A signal from a derelict vessel draws an isolated group of people into a conflict with an aggressive xenomorph, an alien with the ability to change shape. Swiftly overwhelmed, they know that if they allow the creature to reach civilisation it will trigger a domino effect in which humanity will be destroyed. Unable to call for help and ill-equipped, they attempt to destroy it armed with little more than flamethrowers, and as their numbers are whittled down, one woman stands forward to defend her planet.
Except this isn’t a synopsis of Alien and the woman isn’t Ellen Ripley, but this supposed prequel to John Carpenter’s 1982 masterpiece The Thing, which has so little original material to offer that it can’t even come up with a new title, has managed to take what little difference there was between the plot of those two divergent films and blend them into one.
Which is not to say that this is a bad film; in fact, it is far better than it has any right to be given that it has nothing to add to an inspiration that has lain dormant in ice for three decades. It is well structured, competently filmed, with excellent practical effects (the digital effects sometimes less so) and good performances; the problem is that, despite repeated assertions by the studio, it is not a prequel, it is most definitely a remake. A prequel must tell a different story that is consistent with and leads up to the original; despite switching location to a different Antarctic base, this tells almost exactly the same story with the same events in the same sequence as John Carpenter did in 1982.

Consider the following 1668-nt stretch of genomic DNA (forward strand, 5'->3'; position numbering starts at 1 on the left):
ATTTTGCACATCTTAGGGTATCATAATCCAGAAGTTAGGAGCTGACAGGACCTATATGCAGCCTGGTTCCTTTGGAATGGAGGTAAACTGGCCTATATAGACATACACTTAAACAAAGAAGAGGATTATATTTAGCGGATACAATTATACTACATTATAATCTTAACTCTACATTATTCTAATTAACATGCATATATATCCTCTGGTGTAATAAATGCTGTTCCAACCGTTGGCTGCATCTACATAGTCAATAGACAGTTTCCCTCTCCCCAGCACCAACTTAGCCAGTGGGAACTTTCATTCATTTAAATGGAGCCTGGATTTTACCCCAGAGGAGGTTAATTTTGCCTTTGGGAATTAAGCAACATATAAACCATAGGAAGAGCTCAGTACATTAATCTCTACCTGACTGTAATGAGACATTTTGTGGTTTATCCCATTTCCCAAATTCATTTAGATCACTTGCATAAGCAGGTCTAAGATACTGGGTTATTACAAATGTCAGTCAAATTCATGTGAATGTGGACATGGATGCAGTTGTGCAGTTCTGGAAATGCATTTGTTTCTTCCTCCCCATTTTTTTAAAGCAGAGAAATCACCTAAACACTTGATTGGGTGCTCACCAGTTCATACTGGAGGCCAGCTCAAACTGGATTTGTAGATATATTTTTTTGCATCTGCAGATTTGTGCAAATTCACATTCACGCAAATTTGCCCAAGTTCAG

Admittedly, some of the recreations of established scenes have new ideas; working on the erroneous assumption that the Thing cannot synthesise inorganic materials, instead of blood tests to isolate those who may have been infected, anyone with perfect teeth is now suspect, as the fillings in their teeth will have vanished when they were replaced. That the Thing has already been able to recreate the clothing of all those assimilated including buttons and zippers is conveniently overlooked by the script, and the new version of the scene manages to be as effective and tense as before.